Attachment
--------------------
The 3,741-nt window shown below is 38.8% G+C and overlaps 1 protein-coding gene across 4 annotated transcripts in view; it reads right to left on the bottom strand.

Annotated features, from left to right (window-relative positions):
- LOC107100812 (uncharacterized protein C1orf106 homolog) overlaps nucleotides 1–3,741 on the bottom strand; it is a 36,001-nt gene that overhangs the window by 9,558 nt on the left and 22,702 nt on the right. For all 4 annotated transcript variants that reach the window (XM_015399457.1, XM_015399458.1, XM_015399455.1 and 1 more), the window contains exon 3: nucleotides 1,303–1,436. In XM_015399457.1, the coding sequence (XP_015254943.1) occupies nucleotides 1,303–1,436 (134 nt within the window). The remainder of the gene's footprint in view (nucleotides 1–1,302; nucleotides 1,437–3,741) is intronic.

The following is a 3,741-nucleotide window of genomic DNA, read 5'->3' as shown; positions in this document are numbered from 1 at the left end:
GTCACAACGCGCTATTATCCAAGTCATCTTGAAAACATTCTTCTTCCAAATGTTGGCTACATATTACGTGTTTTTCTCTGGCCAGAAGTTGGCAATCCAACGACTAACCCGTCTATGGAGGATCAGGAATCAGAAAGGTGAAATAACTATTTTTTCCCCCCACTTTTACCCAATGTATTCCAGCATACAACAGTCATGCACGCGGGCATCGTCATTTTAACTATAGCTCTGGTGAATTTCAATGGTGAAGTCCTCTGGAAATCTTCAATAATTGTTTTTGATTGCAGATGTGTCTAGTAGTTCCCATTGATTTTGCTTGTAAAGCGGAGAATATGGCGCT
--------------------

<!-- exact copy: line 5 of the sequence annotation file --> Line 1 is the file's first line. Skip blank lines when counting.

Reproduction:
GTCACAACGCGCTATTATCCAAGTCATCTTGAAAACATTCTTCTTCCAAATGTTGGCTACATATTACGTGTTTTTCTCTGGCCAGAAGTTGGCAATCCAACGACTAACCCGTCTATGGAGGATCAGGAATCAGAAAGGTGAAATAACTATTTTTTCCCCCCACTTTTACCCAATGTATTCCAGCATACAACAGTCATGCACGCGGGCATCGTCATTTTAACTATAGCTCTGGTGAATTTCAATGGTGAAGTCCTCTGGAAATCTTCAATAATTGTTTTTGATTGCAGATGTGTCTAGTAGTTCCCATTGATTTTGCTTGTAAAGCGGAGAATATGGCGCT